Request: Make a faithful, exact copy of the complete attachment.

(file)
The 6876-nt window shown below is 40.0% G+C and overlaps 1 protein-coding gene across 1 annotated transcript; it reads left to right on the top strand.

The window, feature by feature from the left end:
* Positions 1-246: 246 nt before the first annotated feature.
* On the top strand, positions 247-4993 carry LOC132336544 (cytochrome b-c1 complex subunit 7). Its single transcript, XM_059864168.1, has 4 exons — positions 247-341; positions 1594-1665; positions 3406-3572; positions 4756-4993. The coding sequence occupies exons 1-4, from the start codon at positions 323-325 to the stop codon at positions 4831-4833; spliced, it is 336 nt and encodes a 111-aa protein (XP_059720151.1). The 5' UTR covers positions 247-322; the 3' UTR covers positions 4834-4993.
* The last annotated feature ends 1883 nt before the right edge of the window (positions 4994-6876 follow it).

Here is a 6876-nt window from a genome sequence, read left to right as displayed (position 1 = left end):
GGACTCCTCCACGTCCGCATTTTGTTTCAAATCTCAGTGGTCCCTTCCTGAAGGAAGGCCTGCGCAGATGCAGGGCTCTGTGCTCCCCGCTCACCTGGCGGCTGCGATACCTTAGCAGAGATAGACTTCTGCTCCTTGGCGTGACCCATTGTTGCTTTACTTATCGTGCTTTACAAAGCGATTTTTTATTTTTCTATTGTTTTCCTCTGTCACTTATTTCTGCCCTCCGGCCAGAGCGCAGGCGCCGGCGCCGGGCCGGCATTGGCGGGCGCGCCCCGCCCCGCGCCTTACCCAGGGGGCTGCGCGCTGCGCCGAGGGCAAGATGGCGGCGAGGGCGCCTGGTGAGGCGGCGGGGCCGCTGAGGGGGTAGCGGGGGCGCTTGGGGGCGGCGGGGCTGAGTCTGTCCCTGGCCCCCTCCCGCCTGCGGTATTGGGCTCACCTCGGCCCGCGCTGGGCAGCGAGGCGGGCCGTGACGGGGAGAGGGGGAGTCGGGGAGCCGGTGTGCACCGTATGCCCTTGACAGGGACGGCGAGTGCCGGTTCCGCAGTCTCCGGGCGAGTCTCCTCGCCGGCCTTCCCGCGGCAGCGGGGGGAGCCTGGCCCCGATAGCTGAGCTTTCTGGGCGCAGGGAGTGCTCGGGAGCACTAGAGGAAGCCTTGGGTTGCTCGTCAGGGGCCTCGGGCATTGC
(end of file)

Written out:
The 6876-nt window shown below is 40.0% G+C and overlaps 1 protein-coding gene across 1 annotated transcript; it reads left to right on the top strand.

The window, feature by feature from the left end:
* Positions 1-246: 246 nt before the first annotated feature.
* On the top strand, positions 247-4993 carry LOC132336544 (cytochrome b-c1 complex subunit 7). Its single transcript, XM_059864168.1, has 4 exons — positions 247-341; positions 1594-1665; positions 3406-3572; positions 4756-4993. The coding sequence occupies exons 1-4, from the start codon at positions 323-325 to the stop codon at positions 4831-4833; spliced, it is 336 nt and encodes a 111-aa protein (XP_059720151.1). The 5' UTR covers positions 247-322; the 3' UTR covers positions 4834-4993.
* The last annotated feature ends 1883 nt before the right edge of the window (positions 4994-6876 follow it).

Here is a 6876-nt window from a genome sequence, read left to right as displayed (position 1 = left end):
GGACTCCTCCACGTCCGCATTTTGTTTCAAATCTCAGTGGTCCCTTCCTGAAGGAAGGCCTGCGCAGATGCAGGGCTCTGTGCTCCCCGCTCACCTGGCGGCTGCGATACCTTAGCAGAGATAGACTTCTGCTCCTTGGCGTGACCCATTGTTGCTTTACTTATCGTGCTTTACAAAGCGATTTTTTATTTTTCTATTGTTTTCCTCTGTCACTTATTTCTGCCCTCCGGCCAGAGCGCAGGCGCCGGCGCCGGGCCGGCATTGGCGGGCGCGCCCCGCCCCGCGCCTTACCCAGGGGGCTGCGCGCTGCGCCGAGGGCAAGATGGCGGCGAGGGCGCCTGGTGAGGCGGCGGGGCCGCTGAGGGGGTAGCGGGGGCGCTTGGGGGCGGCGGGGCTGAGTCTGTCCCTGGCCCCCTCCCGCCTGCGGTATTGGGCTCACCTCGGCCCGCGCTGGGCAGCGAGGCGGGCCGTGACGGGGAGAGGGGGAGTCGGGGAGCCGGTGTGCACCGTATGCCCTTGACAGGGACGGCGAGTGCCGGTTCCGCAGTCTCCGGGCGAGTCTCCTCGCCGGCCTTCCCGCGGCAGCGGGGGGAGCCTGGCCCCGATAGCTGAGCTTTCTGGGCGCAGGGAGTGCTCGGGAGCACTAGAGGAAGCCTTGGGTTGCTCGTCAGGGGCCTCGGGCATTGC